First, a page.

Prior to the banking crisis, the system had stabilised around a situation that saw money, in the form of debt, being created at an ever increasing rate. This cannot go on indefinitely, the time comes when it is realised that this reliance on increasing debt is unsustainable. This leads to a tipping point, where the system loses its stability and goes into a chaotic mode while trying to adjust itself to the new conditions.

    This can be visualised by imagining a family boosting their income over a number of years by using credit cards. They can enjoy luxuries and a higher standard of living for a while, but then as interest mounts up they have to get increasingly further into debt to be able to maintain this standard of living. At some point they are no longer able to get credit. Not only do they lose the extra income they have enjoyed from the continuous credit, they also have to start repaying the debt. Quite obviously, their life style will have to change and if the debt has got out of control there will be a breakdown and their life will go chaotic until they find a new stability as it adjusts to their changed circumstances.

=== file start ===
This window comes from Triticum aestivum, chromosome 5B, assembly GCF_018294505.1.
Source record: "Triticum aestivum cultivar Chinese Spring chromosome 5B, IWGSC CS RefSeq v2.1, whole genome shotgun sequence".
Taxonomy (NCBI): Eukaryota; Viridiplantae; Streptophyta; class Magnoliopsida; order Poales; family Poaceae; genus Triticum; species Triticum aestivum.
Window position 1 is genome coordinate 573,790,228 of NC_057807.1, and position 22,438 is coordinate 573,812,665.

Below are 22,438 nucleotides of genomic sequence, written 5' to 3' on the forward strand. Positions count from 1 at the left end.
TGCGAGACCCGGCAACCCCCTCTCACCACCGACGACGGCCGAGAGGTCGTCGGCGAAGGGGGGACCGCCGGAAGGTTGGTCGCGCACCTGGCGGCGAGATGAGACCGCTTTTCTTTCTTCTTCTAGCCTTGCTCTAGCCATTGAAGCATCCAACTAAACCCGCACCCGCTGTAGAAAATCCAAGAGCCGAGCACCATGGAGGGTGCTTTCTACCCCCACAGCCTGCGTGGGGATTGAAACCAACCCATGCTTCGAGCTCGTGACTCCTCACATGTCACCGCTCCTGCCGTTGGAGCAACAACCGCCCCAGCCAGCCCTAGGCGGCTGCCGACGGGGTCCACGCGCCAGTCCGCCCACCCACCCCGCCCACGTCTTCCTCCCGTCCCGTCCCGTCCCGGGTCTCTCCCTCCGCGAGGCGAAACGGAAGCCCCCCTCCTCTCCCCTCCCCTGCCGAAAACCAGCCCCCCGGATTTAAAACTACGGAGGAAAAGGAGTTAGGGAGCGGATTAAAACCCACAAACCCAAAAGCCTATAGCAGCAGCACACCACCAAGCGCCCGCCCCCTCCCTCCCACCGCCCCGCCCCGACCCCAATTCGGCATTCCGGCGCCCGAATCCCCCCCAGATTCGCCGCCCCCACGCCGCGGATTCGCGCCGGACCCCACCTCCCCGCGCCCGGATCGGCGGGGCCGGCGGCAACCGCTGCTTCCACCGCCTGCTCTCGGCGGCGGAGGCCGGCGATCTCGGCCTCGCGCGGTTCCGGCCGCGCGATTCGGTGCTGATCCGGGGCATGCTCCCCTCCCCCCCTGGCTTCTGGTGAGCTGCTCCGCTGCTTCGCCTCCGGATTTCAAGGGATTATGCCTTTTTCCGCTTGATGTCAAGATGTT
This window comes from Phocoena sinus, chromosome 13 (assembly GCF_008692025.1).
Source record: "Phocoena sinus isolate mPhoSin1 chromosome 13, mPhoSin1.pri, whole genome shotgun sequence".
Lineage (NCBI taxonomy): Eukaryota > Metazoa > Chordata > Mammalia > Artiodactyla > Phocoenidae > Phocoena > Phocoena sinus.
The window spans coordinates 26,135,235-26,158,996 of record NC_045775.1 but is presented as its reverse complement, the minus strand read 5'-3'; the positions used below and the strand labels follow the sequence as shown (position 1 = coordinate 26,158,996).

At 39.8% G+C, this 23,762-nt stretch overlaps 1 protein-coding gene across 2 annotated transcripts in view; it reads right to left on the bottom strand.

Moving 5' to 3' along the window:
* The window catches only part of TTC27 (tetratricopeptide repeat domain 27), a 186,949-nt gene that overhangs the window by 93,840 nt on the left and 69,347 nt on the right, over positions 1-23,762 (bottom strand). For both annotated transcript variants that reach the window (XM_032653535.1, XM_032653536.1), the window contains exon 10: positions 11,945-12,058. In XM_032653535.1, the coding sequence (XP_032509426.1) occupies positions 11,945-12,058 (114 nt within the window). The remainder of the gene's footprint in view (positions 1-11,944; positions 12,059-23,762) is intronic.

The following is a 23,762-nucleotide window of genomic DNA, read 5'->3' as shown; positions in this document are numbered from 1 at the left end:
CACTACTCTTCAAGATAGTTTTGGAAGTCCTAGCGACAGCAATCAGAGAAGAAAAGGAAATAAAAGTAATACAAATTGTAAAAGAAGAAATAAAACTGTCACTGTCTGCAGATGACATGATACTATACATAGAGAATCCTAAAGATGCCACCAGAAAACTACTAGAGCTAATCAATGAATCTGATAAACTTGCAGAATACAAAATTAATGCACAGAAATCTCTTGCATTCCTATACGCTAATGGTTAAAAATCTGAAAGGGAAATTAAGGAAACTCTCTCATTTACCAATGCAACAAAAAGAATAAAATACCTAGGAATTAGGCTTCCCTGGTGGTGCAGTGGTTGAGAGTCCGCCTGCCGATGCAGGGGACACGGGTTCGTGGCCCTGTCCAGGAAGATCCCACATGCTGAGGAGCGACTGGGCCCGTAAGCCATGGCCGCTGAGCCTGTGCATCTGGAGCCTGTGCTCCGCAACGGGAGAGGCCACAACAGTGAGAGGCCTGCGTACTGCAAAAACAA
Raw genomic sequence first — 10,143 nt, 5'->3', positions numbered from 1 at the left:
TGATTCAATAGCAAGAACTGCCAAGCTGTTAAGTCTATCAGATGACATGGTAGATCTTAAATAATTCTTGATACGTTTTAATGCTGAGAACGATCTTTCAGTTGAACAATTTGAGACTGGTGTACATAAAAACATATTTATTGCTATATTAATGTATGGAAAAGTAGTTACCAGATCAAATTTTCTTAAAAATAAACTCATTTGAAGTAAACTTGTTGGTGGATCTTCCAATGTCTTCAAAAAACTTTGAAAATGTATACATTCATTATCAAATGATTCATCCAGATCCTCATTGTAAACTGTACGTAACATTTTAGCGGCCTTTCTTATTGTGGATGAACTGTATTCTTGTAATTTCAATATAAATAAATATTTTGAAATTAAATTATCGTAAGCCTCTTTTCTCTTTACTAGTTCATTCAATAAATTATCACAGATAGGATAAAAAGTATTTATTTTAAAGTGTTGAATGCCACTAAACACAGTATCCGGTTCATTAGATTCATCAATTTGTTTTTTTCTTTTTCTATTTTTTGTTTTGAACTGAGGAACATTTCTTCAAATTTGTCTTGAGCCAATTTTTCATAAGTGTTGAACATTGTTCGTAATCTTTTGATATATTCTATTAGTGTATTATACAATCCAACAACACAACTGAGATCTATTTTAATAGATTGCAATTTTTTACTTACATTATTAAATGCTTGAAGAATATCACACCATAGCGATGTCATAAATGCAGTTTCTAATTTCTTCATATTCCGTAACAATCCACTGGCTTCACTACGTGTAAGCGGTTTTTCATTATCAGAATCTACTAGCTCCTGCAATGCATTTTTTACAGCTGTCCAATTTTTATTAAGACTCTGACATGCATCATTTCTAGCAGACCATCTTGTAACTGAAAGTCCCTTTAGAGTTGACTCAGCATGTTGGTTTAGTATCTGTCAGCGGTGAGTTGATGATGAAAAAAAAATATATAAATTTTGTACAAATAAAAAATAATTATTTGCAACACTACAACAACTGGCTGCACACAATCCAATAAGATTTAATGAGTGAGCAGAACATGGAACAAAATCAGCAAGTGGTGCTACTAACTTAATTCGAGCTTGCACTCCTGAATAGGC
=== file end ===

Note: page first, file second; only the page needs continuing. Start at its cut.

A similar situation has happened with most western economies. For many years the system adjusted to the continuous input of vast amounts of debt creation. Now this is coming to an end and the system is going into a chaotic mode as it tries to settle into a new, and probably quite different, kind of stability.